1 Robert Meikyo Rosenbaum and Barry Magid (Eds.). (2016). What’s Wrong with Mindfulness (and What Isn’t): Zen Perspectives. Somerville, MA. Wisdom Publications.

2 ibid p.55

3 Self-report study. Wikipedia. Accessed on Jun 9, 2017.

4 Jonathan Smith quoted from p132 of The Buddha Pill: Can Meditation Change You? by Miguel Farias and Catherine Wikholm (2015) [Read my book review of The Buddha Pill]. Smith had published a landmark study in Journal of Consulting and Clinical Psychology, 1976, pp630-637, Psychotherapeutic effects of transcendental meditation with controls for expectation of relief and daily sitting. Smith’s study  used equivalent expectancy controls, and he clearly demonstrated that a person’s predisposition toward anxiety (trait anxiety) is not reduced by the practice of meditation (TM method), but that it can be reduced by sitting with closed eyes in conjunction with an expectation of relief. Abstract of Smith accessed from TranceNet: TM_Independent Research on Jun 10, 2017 at http://minet.org/www.trancenet.net/research/abs.shtml.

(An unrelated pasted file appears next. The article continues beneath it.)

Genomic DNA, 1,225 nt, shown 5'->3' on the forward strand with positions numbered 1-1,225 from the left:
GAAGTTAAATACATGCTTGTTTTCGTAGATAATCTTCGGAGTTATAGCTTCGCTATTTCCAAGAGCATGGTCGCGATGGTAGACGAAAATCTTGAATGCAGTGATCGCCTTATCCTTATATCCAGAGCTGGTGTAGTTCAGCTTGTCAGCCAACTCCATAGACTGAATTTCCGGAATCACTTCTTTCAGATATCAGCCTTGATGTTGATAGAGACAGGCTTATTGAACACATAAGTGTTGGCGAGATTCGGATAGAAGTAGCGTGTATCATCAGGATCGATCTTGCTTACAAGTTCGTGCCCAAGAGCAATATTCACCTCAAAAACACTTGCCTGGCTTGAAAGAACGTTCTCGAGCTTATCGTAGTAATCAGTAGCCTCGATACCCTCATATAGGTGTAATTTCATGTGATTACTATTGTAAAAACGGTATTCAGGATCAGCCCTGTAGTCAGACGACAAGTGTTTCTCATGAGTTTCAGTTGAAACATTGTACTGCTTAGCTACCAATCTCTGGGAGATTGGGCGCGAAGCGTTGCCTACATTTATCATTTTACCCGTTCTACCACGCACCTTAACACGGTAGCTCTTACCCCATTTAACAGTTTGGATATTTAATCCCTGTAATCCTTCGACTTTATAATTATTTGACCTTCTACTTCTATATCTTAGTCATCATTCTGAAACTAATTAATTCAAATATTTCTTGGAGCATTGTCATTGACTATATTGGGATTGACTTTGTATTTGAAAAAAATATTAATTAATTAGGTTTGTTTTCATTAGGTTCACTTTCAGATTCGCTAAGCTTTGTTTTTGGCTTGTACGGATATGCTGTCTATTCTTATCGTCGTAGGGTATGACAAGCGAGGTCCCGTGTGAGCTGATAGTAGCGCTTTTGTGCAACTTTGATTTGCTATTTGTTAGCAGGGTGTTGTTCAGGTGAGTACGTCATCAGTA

Superiority Complex of Meditators

Meditation systems often instill followers with harmful ideas of superiority.

The attitude of superiority by meditators, yogis, and avatars is morally, spiritually, and scientifically bankrupt. Violence or agression need not be overt or expressed physically to be harmful. Destructive ideas, even notions of passivity, can breed indifference and incite actions of hostility towards others, especially outsiders. Meditation and yoga, as a spiritual ideology, as a soteriology1, has embedded within it harmful superiority complexes.

This article examines harmful superiority complexes within meditation and yoga practitioners, within their systems of ideologies and soteriologies.

Soteriology is the study of religious doctrines of salvation, liberation, or release:

  • In Hinduism is the primary concept of moksha (liberation, release).
  • In Buddhism is the primary aim of liberation from suffering, ignorance, and rebirth.
  • In Mysticism, generally, is the primary notion of liberation of soul or self through union with a transcendent being.

Many meditation practitioners have one or more of these soteriological aims or goals. If not, top of mind, then somewhere in the background is the desire or seeking of liberation, release, or salvation from suffering, ignorance, and rebirth.

Nothing wrong with the desire to reduce suffering or ignorance. However, systems of yoga and meditation that promise liberation often also instill followers with superiority complexes and psychic conflicts.